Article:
The bigger the program, the harder that program is to read, fix, and modify. Just as it’s easier to spot a spelling mistake in a recipe printed on a single page compared to trying to find that same spelling mistake buried inside a 350-page cookbook, so is it easier to fix problems in a small program than a big one. Because small programs can perform only simple tasks, the idea behind programming is to write a lot of little programs and paste them together, like building blocks, creating one massive program.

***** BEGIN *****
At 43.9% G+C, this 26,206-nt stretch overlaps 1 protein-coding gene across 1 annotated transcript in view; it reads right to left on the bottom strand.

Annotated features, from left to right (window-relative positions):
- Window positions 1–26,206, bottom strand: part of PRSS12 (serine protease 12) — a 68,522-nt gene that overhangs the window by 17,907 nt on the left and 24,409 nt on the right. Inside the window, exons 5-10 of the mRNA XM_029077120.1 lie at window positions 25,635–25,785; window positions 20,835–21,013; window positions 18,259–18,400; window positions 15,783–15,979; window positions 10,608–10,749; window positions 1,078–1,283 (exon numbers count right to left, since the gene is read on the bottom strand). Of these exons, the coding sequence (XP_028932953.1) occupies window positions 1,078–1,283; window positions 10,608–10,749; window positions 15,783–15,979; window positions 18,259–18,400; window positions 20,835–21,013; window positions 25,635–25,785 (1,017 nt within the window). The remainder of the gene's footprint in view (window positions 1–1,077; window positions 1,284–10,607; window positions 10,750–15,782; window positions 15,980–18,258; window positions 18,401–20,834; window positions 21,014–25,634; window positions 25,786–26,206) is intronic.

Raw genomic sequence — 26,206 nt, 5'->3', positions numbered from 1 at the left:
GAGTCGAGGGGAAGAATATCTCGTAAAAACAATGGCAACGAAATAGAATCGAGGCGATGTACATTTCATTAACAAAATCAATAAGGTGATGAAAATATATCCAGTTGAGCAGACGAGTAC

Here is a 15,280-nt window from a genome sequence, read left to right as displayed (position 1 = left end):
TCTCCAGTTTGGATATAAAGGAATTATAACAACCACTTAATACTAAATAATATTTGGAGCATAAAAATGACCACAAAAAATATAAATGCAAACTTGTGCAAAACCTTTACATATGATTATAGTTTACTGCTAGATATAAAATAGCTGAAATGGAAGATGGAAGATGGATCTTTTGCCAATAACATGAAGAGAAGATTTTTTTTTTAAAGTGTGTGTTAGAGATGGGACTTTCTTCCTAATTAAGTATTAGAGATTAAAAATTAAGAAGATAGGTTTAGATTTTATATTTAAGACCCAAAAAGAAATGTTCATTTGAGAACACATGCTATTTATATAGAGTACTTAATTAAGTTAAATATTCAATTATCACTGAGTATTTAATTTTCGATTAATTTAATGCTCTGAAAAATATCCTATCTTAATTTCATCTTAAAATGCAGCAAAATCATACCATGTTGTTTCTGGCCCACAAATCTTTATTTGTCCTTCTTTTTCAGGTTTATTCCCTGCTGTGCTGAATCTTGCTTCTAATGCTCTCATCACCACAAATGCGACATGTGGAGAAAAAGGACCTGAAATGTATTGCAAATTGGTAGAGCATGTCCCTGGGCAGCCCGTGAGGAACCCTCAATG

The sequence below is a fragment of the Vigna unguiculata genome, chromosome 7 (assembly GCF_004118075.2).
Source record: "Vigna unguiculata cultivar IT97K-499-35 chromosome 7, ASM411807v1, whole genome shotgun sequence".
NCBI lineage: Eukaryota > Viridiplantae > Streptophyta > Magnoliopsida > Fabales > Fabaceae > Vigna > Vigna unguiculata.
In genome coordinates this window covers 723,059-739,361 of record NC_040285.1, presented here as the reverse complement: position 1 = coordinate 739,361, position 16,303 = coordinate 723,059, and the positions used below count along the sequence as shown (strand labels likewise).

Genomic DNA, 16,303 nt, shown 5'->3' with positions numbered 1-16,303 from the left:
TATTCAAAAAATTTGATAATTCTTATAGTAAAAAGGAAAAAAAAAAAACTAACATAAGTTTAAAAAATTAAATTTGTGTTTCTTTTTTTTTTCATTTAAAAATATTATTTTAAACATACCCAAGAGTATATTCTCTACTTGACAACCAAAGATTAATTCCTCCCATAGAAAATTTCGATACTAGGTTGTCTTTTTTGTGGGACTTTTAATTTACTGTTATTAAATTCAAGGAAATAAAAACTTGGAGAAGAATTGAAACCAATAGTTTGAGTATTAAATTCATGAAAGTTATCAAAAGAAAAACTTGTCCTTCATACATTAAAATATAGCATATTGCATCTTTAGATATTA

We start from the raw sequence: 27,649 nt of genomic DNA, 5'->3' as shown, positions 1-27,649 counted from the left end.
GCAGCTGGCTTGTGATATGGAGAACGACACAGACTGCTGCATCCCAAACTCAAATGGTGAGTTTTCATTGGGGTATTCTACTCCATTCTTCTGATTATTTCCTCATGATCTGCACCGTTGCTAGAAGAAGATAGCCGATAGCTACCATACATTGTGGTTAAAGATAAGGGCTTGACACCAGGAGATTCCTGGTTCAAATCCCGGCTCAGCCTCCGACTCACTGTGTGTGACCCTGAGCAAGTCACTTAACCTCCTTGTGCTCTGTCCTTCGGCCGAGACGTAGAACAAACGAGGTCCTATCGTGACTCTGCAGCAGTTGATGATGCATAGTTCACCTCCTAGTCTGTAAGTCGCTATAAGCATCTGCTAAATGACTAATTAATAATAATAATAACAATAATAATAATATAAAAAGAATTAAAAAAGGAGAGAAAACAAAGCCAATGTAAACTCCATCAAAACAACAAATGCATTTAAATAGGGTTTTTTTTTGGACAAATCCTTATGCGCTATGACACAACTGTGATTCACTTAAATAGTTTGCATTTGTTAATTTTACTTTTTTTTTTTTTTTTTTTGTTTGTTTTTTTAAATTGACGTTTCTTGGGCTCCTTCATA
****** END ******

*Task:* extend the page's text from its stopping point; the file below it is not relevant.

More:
Because each little program is part of a much bigger program, those little programs are subprograms. The second command tells the PrintMyName subprogram to use the number 16 and the string Mary Jones as its parameters, which prints Mary Jones 16 times. When you call a subprogram, you must give it the exact number and type of parameters it expects to receive.

 

So the subprogram accepts two parameters whereas the first parameter must be an integer and the second parameter must be a string. If you don’t give a subprogram the right number of parameters, your program doesn’t work. So if a subprogram is expecting two parameters, the following doesn’t work because they don’t give the subprogram exactly two parameters.